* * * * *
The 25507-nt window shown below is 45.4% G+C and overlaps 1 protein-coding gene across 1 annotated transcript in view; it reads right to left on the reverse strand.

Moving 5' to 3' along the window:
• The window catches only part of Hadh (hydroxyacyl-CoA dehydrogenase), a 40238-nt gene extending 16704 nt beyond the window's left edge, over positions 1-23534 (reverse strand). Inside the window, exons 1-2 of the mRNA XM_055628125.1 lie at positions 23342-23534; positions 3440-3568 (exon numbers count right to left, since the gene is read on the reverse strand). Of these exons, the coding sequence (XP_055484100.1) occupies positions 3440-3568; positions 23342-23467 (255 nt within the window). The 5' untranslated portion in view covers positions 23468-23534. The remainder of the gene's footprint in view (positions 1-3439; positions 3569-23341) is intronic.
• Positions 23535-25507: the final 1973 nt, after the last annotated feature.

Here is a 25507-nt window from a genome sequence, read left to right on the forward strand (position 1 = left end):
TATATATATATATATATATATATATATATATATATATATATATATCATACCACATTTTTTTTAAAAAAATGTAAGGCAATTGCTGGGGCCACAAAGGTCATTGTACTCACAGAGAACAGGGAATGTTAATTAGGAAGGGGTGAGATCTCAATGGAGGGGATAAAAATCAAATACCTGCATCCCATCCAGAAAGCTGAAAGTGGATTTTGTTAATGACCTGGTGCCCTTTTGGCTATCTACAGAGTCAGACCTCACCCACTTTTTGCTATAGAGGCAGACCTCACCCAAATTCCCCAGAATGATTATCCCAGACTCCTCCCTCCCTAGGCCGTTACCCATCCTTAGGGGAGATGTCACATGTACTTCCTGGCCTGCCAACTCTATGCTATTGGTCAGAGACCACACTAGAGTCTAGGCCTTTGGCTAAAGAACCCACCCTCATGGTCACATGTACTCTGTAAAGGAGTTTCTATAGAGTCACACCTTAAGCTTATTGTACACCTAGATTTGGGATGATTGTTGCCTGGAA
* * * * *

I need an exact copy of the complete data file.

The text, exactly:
The 25507-nt window shown below is 45.4% G+C and overlaps 1 protein-coding gene across 1 annotated transcript in view; it reads right to left on the reverse strand.

Moving 5' to 3' along the window:
• The window catches only part of Hadh (hydroxyacyl-CoA dehydrogenase), a 40238-nt gene extending 16704 nt beyond the window's left edge, over positions 1-23534 (reverse strand). Inside the window, exons 1-2 of the mRNA XM_055628125.1 lie at positions 23342-23534; positions 3440-3568 (exon numbers count right to left, since the gene is read on the reverse strand). Of these exons, the coding sequence (XP_055484100.1) occupies positions 3440-3568; positions 23342-23467 (255 nt within the window). The 5' untranslated portion in view covers positions 23468-23534. The remainder of the gene's footprint in view (positions 1-3439; positions 3569-23341) is intronic.
• Positions 23535-25507: the final 1973 nt, after the last annotated feature.

Here is a 25507-nt window from a genome sequence, read left to right on the forward strand (position 1 = left end):
TATATATATATATATATATATATATATATATATATATATATATATCATACCACATTTTTTTTAAAAAAATGTAAGGCAATTGCTGGGGCCACAAAGGTCATTGTACTCACAGAGAACAGGGAATGTTAATTAGGAAGGGGTGAGATCTCAATGGAGGGGATAAAAATCAAATACCTGCATCCCATCCAGAAAGCTGAAAGTGGATTTTGTTAATGACCTGGTGCCCTTTTGGCTATCTACAGAGTCAGACCTCACCCACTTTTTGCTATAGAGGCAGACCTCACCCAAATTCCCCAGAATGATTATCCCAGACTCCTCCCTCCCTAGGCCGTTACCCATCCTTAGGGGAGATGTCACATGTACTTCCTGGCCTGCCAACTCTATGCTATTGGTCAGAGACCACACTAGAGTCTAGGCCTTTGGCTAAAGAACCCACCCTCATGGTCACATGTACTCTGTAAAGGAGTTTCTATAGAGTCACACCTTAAGCTTATTGTACACCTAGATTTGGGATGATTGTTGCCTGGAA